For example, a first googled certificate from here stored in a cert.cer text file

and double clicked from the OS shell opens up as

Monday, November 18, 2013

MSB3147: Could not find required file 'setup.bin' on a x64 machine [.NET 4.5, cont.]

Over two years ago I’ve blogged on how to workaround the problem with building ClickOnce applications on a x64 build server. The solution was to manually create a registry entry HKEY_LOCAL_MACHINE\SOFTWARE\Wow6432Node\Microsoft\GenericBootstrapper\4.0 and add the Path value c:\Program Files (x86)\Microsoft SDKs\Windows\v7.0A\Bootstrapper\ to it.

This worked for 2 years and last week we were hit with the issue once again. Reason? Well, .NET 4.5 has been installed on the server.

It seems that .NET 4.5 changes the way applications are built (new version of msbuild?). It no longer expects the old v7.0A SDK, instead it expects the v8.0A SDK.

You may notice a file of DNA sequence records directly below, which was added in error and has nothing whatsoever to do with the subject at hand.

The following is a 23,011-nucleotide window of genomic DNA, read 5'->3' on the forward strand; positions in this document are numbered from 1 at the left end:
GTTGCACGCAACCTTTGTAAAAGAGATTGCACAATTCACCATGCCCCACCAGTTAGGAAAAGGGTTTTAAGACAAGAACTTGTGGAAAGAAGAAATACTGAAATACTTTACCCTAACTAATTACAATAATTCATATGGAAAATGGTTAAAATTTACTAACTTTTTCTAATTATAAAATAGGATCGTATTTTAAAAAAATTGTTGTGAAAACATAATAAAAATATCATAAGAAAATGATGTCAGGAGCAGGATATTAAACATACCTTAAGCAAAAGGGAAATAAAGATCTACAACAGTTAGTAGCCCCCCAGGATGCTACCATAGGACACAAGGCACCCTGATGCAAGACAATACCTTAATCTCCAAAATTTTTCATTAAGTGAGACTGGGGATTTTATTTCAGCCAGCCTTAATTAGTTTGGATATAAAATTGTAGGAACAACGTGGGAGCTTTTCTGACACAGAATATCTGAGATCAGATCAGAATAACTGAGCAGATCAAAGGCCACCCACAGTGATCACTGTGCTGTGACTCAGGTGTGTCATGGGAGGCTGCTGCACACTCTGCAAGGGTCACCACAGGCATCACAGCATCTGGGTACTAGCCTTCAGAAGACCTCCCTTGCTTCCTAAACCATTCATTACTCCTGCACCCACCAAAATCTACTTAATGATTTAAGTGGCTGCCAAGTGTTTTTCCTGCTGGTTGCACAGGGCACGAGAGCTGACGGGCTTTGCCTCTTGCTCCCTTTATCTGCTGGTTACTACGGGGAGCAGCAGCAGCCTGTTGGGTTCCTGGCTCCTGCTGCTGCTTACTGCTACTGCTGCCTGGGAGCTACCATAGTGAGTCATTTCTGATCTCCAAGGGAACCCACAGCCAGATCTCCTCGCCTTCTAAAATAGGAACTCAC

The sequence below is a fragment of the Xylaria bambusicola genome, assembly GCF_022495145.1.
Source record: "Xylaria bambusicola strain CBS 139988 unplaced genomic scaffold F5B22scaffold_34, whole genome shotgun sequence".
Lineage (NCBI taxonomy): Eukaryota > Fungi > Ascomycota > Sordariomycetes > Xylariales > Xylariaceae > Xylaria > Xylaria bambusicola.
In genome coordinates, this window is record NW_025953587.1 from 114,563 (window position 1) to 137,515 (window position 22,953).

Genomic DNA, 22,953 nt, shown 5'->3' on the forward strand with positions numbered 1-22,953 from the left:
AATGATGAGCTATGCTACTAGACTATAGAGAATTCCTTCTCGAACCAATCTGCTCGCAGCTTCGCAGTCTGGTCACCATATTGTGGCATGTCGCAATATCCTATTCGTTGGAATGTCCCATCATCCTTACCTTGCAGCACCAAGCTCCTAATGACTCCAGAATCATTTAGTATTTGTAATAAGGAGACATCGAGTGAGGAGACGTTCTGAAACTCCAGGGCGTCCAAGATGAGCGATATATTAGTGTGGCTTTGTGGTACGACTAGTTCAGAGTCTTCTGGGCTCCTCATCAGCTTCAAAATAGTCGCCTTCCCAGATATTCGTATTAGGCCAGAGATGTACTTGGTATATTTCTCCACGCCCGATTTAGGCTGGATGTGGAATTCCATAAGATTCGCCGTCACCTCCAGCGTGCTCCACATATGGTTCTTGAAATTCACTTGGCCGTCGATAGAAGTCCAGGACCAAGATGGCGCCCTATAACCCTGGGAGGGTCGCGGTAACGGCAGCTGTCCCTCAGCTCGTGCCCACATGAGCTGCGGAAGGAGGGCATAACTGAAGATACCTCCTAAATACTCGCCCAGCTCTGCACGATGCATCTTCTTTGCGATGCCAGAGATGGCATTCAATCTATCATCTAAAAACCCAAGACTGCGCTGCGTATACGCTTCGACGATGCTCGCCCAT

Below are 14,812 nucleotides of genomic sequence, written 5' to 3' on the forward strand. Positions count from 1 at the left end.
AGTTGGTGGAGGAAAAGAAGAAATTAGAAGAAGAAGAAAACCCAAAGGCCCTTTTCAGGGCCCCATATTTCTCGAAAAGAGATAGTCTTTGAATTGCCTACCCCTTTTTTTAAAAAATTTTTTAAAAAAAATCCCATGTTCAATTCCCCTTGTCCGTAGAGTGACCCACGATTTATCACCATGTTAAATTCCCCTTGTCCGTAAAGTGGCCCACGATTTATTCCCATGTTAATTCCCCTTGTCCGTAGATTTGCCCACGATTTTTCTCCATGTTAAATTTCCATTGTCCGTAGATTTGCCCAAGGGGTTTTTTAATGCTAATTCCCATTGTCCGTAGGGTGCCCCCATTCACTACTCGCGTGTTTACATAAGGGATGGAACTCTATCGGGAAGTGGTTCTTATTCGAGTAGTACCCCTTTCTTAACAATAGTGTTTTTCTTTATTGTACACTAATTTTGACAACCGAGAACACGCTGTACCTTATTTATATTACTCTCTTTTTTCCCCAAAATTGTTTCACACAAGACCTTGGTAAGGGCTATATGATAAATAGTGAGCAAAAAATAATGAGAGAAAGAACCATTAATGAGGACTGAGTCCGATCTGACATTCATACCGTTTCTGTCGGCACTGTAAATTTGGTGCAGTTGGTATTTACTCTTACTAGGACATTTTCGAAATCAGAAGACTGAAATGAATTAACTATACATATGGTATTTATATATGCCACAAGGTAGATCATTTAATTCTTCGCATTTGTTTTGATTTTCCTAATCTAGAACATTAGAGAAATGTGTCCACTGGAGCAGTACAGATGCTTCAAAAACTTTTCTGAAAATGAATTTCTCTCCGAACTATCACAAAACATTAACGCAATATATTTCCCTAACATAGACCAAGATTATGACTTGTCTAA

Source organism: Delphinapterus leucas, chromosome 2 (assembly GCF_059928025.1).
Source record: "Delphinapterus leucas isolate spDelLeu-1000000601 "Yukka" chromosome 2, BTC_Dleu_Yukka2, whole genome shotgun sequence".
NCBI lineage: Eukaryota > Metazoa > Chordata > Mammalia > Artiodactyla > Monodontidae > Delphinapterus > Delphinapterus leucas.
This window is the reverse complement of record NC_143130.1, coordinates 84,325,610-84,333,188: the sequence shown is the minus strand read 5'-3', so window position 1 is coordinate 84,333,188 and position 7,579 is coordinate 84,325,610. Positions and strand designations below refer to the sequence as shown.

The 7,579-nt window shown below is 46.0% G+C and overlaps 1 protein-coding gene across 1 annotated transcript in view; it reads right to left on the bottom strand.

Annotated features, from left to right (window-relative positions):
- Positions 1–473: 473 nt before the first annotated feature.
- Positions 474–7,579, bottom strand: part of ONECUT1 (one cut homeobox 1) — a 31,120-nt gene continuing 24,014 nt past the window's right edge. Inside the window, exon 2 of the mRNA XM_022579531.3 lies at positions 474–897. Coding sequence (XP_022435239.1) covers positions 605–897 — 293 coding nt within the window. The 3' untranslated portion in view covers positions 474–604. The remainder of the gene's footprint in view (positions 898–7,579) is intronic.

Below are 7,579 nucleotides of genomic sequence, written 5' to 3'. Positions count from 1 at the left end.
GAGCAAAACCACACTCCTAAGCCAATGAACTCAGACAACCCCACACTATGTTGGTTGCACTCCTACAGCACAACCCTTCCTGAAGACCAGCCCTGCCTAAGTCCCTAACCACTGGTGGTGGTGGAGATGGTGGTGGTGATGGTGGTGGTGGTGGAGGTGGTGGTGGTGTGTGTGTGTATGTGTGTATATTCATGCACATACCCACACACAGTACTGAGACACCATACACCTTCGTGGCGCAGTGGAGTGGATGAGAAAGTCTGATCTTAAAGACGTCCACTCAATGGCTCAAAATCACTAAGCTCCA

Unfortunately, according to this table, there is no official installer for the v8.0A SDK. It is installed with VS2012 Update 2.

The solution was to:

1) Manually copy the contents of the c:\Program Files (x86)\Microsoft SDKs\Windows\v8.0A\Bootstrapper\Engine folder from a dev machine to the build server

2) Manually create a registry entry HKEY_LOCAL_MACHINE\SOFTWARE\Wow6432Node\Microsoft\GenericBootstrapper\11.0 with Path set to the C:\Program Files (x86)\Microsoft SDKs\Windows\v8.0A\Bootstrapper\

Important note! Although the setup.bin is physically inside the Bootstrapper\Engine subfolder, the Path points to Bootstrapper rather than Bootstrapper\Engine.

Important note 2! For some reason, the bootstrapper key corresponding to the v7.0A SDK has 4.0 suffix while the key corresponding to the v8.0A SDK ends with 11.0. A lot of unnecessary confusion and I am glad this works despite all this confusion.

Thursday, November 14, 2013

Basic Authentication Module with custom Membership Provider